Beans On Toast Brings Something New To Exeter's Phoenix

by Taylor William-Hill

These days the word “gig” appears to be the conventional name for a smaller musical performance, as opposed to “concert” which connotes to something a lot more stadium-sized and mega. Beans On Toast at the Phoenix certainly wasn’t a concert, but it also wasn’t a gig either; I would call it more of a musical narrative in an intimate and safe space. Did it merit the £10 I had to pay for admission? I would say it did! It was a pleasing – if not a little unconventional – night, and here’s why…

Foremost, when you’ve paid for a ticket to see a political, folk songwriter called Beans On Toast, you immediately begin to expect what you’ve paid for. I’ve seen other folk artists such as Jake Bugg, but Beans On Toast was something else; expressing policies he feels strongly about such as legalising marijuana and Trump’s strong-willed stances on abortion and immigration. Jay McAllister, the man who is Beans, never shied away from his beliefs and neither did his audience. It was magical to be part of a group of spectators that were so like-minded in domestic affairs and were also so laid-back and friendly! No mosh pitting and throwing pints at the stage for this gig; it was just a community of people from different backgrounds, ages and professions forming a troupe against Trump and austerity.

A fairly-drunken Jay shared many anecdotes with us. These included the time his home burnt down whilst he was sipping coconut milk from a coconut whilst relaxing on a hammock; about all of the love notes he kept under his bed in a shoebox; about a time where he was in a bar in Bedford when a fan approached him and told him that Jay had “inspired” him to start taking drugs. It was at this point when Jay did something I have never seen any musical artist do before – he performed what he called a “sandwich song”. He began playing M. D. M Amazing (a song about doing MDMA at a festival). At its halfway point he stopped playing the song and started playing The Children of Bedford, a song about how the former was written not to glorify drugs and encourage others to try them, but instead to disclose a story of when he did drugs himself. After the latter was performed, Jay continued straight into the end of M. D. M Amazing and – I must say – it was quite an amazing idea. Even if he did forget the words to his most prominent song, the exceptional performance meant that he was easily forgiven.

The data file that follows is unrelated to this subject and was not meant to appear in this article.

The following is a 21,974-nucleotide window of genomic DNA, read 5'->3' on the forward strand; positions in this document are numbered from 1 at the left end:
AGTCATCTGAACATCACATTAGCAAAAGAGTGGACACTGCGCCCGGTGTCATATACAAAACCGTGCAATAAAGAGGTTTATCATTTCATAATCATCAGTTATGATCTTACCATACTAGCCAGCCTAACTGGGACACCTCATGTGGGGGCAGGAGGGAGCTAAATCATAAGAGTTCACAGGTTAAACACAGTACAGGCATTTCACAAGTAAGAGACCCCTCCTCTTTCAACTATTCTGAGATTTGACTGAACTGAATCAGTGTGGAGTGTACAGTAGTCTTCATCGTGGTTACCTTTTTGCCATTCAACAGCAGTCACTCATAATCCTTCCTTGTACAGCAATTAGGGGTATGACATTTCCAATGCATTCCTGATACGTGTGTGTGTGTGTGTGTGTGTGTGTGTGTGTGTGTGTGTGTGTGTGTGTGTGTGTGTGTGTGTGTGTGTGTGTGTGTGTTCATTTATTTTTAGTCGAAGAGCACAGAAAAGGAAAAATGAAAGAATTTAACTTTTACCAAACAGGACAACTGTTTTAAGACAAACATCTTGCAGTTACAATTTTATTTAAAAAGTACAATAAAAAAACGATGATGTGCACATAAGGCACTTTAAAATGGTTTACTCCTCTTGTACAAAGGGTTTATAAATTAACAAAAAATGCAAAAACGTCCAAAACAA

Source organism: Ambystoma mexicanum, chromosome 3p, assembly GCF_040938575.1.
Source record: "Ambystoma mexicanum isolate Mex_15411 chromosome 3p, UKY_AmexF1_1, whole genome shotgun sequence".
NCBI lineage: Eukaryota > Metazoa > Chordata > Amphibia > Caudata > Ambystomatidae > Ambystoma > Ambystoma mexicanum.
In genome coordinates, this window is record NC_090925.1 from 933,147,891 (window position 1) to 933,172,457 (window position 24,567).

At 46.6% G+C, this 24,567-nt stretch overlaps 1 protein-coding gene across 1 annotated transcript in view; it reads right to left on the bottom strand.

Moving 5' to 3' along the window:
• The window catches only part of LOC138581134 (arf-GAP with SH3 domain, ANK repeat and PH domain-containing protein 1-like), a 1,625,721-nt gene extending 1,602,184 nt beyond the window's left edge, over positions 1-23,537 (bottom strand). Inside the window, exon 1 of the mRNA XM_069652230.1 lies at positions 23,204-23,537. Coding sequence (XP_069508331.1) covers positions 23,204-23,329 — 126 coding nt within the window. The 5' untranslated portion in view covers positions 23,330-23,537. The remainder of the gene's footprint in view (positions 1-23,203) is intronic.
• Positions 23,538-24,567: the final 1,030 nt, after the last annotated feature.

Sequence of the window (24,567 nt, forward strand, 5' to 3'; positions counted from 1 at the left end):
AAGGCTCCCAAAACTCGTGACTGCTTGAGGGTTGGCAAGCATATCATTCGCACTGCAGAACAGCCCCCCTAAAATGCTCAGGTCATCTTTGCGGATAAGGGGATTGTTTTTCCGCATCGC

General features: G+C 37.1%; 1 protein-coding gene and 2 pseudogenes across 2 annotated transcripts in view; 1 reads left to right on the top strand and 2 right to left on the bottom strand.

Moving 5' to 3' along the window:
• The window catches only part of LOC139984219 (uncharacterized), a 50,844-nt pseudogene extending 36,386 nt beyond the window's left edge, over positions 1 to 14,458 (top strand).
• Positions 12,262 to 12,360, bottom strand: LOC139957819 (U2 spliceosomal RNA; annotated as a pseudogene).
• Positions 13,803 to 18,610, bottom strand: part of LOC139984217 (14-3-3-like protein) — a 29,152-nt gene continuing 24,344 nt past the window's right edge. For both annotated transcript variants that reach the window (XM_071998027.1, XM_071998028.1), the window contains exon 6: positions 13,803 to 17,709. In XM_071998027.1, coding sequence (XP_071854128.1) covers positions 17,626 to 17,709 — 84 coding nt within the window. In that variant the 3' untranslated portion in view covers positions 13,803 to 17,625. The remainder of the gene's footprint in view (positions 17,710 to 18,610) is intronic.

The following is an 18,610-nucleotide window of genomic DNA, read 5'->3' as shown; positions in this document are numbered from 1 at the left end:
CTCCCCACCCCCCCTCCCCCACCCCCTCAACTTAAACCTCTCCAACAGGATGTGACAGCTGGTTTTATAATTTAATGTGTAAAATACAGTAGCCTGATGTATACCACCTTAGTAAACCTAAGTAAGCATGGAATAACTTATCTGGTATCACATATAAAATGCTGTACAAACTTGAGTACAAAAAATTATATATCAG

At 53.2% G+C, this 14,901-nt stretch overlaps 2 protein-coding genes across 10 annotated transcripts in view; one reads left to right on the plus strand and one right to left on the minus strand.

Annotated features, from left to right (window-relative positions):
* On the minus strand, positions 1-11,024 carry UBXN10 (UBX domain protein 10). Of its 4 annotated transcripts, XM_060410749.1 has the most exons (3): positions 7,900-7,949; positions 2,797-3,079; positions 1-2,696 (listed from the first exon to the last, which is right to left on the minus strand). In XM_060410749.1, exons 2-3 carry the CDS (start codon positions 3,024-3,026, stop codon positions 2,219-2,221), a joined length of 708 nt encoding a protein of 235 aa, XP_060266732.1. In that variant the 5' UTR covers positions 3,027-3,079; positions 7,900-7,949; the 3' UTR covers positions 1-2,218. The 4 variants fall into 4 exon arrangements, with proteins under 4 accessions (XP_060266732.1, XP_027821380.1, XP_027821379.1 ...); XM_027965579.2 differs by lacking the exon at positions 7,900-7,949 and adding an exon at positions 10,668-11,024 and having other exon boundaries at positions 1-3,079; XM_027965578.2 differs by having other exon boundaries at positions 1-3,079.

Speaking to him about his latest album A Spanner in the Works during an interview two months beforehand, we discussed how of all the songs on the album (apart from 2016) were all made on a laptop, talking about its software capabilities in comparison to an actual studio. The songs on the album don’t feature any pre-recorded guitar, which is what Beans is traditionally recognised for. What surprised me is that the songs on this album were performed on the night actually using the guitar - it was nice to see them transcended onto six guitar strings. Having said that however, I would have liked to have heard the songs as closely replicated to how they sound on the album, as it would have made things a bit more familiar.

Beans On Toast was an unusual but enjoyable night. I would recommend his work to musicians and political activists alike. Left-wing, though, probably not so much to those on the Right!